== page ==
Fact Sheet: Acute Flaccid Myelitis Task Force

A workgroup of the Board of Scientific Counselors, Deputy Director for Infectious Diseases

The Acute Flaccid Myelitis Task Force is a nationwide group of physicians, scientists, and public health experts from a variety of disciplines and institutions. The Task Force is committed to moving the AFM research agenda forward to better understand the causes of AFM, and review and update clinical guidance on the management of patients with AFM.

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AFM is defined by sudden onset of limb weakness with inflammation of the spinal cord seen on MRI (magnetic resonance imaging).

The Acute Flaccid Myelitis Task Force (AFM-TF) held its first in-person meeting in Atlanta, GA on December 4, 2018. This group of 16 multi-disciplinary experts come from various organizations across the country, from the National Institutes of Health to state health departments to hospitals and universities. At the beginning of the first meeting, TF members heard from parents who had children affected by AFM. Their impactful stories helped inform the subsequent discussions. Those discussions at the first meeting centered on better understanding the causes of AFM, including the possibility that AFM is caused by a virus or viruses. They also discussed whether those affected have any common risk factors, the symptoms associated with AFM, and how the body’s immune system responds to AFM. The AFM-TF then summarized existing research and important areas that needed to be studied in the future. They presented all of that information during the Office of Infectious Diseases Board of Scientific Counselors meeting on December 6, 2018.

Meeting Summary

AFM-TF members agreed that the increase in AFM cases seasonally we are currently seeing is likely new and began in the United States in 2014. Task Force members also felt that evidence supports the hypothesis of viruses, in particular enterovirus D68 (EV‑D68), as a cause AFM cases. However, they acknowledged that evidence is insufficient to definitively conclude a single cause for AFM, as other viruses have been detected in some cases and no virus is found in a large proportion of specimens from AFM case-patients. It was also discussed that based on studying the cases of AFM, it is likely that a viral infection directly affects the spinal cord, as opposed to being a reaction of the immune system that could happen after a person experiences a viral infection. The AFM‑TF acknowledged that one way they test this hypothesis is by looking for pathogens (like EV-D68) in the cerebrospinal fluid (CSF), which is fluid found in the brain and spinal cord. To date, however they have not been able to consistently detect pathogens in the CSF, and they believe this will likely continue to be an obstacle, even as we continue to improve our knowledge of AFM.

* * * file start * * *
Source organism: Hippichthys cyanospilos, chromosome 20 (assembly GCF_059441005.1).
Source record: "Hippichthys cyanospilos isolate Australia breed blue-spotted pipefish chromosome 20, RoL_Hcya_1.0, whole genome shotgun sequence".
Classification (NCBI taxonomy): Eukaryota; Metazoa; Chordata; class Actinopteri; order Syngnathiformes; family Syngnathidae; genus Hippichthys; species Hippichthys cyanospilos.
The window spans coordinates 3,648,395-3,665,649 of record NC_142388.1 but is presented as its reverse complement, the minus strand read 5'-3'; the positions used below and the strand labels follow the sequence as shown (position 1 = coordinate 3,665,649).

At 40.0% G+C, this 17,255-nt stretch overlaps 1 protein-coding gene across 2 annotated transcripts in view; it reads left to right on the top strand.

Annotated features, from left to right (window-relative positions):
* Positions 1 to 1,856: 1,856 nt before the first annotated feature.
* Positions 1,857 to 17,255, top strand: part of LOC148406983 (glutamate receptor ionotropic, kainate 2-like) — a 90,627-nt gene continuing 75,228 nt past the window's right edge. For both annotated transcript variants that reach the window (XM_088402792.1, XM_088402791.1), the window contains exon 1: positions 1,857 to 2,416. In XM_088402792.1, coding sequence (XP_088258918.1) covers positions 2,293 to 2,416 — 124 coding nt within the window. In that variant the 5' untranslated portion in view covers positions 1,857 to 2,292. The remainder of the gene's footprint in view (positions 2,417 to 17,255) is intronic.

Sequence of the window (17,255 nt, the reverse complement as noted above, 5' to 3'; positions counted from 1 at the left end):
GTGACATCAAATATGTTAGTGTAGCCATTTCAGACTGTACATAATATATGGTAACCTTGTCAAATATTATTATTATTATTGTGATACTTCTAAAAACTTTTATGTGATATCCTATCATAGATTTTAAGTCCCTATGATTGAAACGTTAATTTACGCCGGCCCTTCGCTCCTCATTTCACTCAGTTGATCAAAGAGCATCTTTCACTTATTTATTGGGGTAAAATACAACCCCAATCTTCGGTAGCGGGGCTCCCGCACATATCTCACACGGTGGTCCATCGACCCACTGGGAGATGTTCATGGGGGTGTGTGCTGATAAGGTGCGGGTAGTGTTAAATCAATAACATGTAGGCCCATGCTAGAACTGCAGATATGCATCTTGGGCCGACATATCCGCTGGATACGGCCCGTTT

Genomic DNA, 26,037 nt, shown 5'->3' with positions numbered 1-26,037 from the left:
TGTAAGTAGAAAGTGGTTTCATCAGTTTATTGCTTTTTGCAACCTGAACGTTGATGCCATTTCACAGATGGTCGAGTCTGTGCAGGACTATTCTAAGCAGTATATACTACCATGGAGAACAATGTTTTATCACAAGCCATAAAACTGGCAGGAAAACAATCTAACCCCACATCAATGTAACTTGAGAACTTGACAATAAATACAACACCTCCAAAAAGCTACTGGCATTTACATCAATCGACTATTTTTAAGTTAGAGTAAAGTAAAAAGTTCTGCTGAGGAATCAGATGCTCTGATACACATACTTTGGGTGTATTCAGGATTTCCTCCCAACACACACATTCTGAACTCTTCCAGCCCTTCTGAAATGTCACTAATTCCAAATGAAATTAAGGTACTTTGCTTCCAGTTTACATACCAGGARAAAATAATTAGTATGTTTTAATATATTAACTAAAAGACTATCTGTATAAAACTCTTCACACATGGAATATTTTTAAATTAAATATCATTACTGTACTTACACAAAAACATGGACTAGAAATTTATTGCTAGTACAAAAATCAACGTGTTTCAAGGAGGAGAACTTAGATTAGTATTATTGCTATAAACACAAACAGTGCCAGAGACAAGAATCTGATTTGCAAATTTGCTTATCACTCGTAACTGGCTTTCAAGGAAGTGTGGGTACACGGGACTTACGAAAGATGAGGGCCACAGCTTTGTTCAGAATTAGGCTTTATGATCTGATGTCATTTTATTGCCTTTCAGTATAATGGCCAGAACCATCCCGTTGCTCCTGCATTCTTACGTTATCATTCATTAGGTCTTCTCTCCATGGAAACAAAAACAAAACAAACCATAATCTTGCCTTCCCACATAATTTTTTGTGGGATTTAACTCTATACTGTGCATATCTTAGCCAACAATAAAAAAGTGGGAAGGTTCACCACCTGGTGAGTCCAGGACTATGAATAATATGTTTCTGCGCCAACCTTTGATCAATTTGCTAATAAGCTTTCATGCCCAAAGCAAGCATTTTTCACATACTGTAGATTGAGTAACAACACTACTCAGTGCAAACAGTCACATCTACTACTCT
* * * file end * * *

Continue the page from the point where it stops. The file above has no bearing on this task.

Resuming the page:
Going Forward

The AFM-TF and the BSC agreed on a number of key priority activities. These include:

  • Strengthening and expanding education and communication outreach to clinicians for the diagnosis and rapid reporting of cases
  • Providing more resources at the state and local levels to improve case identification, AFM monitoring, and collecting more long-term data on cases and outcomes
  • Implementing studies that can help establish potential risk factors
  • Further distinguishing the symptoms or group of symptoms associated with diagnosed cases of AFM
  • Developing a system for collecting, processing, storing, and sharing clinical specimens (e.g., blood, tissue, CSF, etc.) to support future scientific investigation and collaboration
  • Advancing the ability to detect and identify potential causes of AFM using cutting-edge laboratory technologies, such as enhanced gene sequencing

The AFM-TF and the BSC have committed to moving the AFM research agenda forward, positioning CDC to better understand the causes of AFM, and review and update clinical guidance on the management of patients with AFM. The AFM-TF will continue to meet monthly via teleconference and will reconvene for a second in-person meeting in spring 2019. The AFM-TF will continue to provide its findings to the BSC for discussion and deliberation.

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Page last reviewed: February 4, 2020